The most dangerous time with gas appliances is probably when you are changing the cartridge or cylinder. Make sure you are familiar with the way the cartridge or cylinder fits on the appliance or regulator:
- Never change the fuel container inside your tent or inside a building. Do it outside and away from naked flames.
- If you think the appliance, cylinder or cartridge may be leaking, particularly if liquid gas starts to spray out, then get everyone away from the appliance until the container is empty and the gas has dispersed naturally.
- Dispose of empty gas containers with care.
- Never throw them on a fire because any gas residue inside could lead to an explosion.
- Never take a barbecue into a tent, awning, caravan or motorhome. Even a cooling barbecue gives off plenty of poisonous carbon monoxide (CO), which can kill.
- Never use a fuel-burning appliance to heat your tent or awning. Gas and kerosene heaters – unless they are permanently fitted in a caravan or motorhome – should only be used outside. Stoves and barbecues are designed for cooking not space heating.
- Never run a gas, petrol or diesel-powered generator inside a caravan, motorhome, tent or awning. Make sure fumes from a generator don’t blow into your unit or anyone else’s from outside either. Note – generators are not allowed at Bestival unless they are build into a Caravan or Campervan.
- Don’t cook inside your tent or awning.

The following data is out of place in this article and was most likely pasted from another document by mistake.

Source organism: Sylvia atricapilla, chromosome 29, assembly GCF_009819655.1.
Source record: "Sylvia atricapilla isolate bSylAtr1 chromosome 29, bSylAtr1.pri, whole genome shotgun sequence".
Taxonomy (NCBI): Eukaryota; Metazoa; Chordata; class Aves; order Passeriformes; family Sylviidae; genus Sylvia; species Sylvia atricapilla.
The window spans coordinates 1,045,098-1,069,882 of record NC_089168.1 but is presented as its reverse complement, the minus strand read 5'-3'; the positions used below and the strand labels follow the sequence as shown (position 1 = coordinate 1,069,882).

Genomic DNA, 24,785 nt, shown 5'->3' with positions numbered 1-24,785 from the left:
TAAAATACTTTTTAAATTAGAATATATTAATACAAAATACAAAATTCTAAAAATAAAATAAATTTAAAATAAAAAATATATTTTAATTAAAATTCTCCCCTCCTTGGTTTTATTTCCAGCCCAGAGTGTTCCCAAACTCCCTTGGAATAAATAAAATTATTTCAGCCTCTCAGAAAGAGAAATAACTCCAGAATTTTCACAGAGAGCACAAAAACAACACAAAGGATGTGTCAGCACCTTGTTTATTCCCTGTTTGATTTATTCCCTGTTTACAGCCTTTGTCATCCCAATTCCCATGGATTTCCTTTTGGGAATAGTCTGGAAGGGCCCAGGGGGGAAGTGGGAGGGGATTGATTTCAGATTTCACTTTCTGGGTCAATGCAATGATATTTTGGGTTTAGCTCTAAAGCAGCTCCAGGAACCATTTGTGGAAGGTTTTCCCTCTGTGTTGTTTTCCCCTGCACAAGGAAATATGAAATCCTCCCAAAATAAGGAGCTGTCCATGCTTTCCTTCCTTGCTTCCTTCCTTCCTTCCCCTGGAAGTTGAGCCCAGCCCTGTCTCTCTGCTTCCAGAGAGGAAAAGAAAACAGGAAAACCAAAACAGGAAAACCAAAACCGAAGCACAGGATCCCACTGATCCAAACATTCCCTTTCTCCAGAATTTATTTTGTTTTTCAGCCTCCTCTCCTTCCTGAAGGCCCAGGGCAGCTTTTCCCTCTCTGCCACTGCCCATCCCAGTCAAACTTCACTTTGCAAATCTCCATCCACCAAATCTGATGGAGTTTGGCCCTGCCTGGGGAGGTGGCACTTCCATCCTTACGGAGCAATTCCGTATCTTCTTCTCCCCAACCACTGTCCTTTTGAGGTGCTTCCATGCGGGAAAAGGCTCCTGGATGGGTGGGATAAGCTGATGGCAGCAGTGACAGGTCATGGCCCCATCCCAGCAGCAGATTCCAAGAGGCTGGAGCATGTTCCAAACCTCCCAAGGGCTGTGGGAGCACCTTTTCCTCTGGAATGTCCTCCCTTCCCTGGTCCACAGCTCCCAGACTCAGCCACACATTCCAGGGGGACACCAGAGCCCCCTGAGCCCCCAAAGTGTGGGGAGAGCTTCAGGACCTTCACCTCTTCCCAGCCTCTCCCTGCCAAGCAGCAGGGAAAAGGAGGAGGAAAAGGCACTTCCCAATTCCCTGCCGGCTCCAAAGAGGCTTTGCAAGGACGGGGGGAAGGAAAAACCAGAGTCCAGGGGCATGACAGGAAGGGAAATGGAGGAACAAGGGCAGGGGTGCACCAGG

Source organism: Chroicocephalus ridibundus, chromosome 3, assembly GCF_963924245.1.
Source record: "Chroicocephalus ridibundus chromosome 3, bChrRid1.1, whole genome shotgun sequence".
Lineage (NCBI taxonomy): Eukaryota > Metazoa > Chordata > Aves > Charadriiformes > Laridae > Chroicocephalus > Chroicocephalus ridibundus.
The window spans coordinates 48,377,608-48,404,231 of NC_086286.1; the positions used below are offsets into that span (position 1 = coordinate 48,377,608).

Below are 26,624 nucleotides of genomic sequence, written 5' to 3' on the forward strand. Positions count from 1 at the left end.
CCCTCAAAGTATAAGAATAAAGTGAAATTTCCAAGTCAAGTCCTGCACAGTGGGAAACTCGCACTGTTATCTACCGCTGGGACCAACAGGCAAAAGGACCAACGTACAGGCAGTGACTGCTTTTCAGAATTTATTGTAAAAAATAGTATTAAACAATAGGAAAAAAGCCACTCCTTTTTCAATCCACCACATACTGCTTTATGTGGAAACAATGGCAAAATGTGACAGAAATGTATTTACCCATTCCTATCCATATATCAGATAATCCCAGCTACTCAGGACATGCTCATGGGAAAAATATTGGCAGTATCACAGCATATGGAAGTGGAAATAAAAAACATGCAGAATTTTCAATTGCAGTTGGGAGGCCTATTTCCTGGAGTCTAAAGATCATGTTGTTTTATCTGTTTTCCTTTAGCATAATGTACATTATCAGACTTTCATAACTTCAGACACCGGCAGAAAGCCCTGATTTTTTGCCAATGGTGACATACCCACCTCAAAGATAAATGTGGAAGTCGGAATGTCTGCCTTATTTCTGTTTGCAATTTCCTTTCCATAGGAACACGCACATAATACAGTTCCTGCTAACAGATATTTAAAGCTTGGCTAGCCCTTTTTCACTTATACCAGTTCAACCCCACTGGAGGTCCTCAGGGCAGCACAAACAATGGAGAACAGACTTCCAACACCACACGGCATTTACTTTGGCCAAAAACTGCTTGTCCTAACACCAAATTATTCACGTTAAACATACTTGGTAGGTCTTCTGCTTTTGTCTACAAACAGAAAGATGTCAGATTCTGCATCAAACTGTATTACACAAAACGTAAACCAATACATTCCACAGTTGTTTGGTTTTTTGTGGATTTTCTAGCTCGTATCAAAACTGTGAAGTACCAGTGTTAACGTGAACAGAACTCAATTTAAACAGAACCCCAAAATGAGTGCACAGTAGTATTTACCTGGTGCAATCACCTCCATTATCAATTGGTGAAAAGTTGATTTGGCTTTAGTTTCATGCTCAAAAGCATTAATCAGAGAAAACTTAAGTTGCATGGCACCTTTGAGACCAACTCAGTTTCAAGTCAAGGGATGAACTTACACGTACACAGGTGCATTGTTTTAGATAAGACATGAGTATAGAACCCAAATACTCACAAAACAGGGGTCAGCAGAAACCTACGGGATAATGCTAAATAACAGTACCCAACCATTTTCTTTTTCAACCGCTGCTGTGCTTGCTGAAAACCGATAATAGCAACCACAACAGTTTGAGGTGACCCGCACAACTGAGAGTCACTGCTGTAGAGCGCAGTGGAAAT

- Don’t use any other gas, charcoal, liquid or solid fuel appliances inside a tent or awning. Gas-powered fridges and lamps, for example, also need plenty of ventilation to prevent them producing poisonous carbon monoxide. Tents and awnings aren’t generally designed with this in mind.
- Consider using a carbon monoxide (CO) alarm, provided it is suitable for the condition you intend to use it, check with the supplier/manufacturer, though it should never be used as an alternative to the precautions above.
- Always have gas appliances in your caravan or motorhome serviced regularly.
You cannot smell, taste or see carbon monoxide but it can kill quickly and without warning. Early stages of carbon monoxide poisoning can give symptoms similar to food poisoning or flu, though without a high temperature.
- Symptoms to look out for include: Headaches; dizziness; feeling sick; tiredness and confusion; stomach pains or shortness of breath.
- Higher concentrations can give more severe symptoms: Symptoms of intoxication; vertigo, as if the environment is spinning; loss of coordination; breathlessness and high heart beat rate; seizures or unconsciousness leading to death.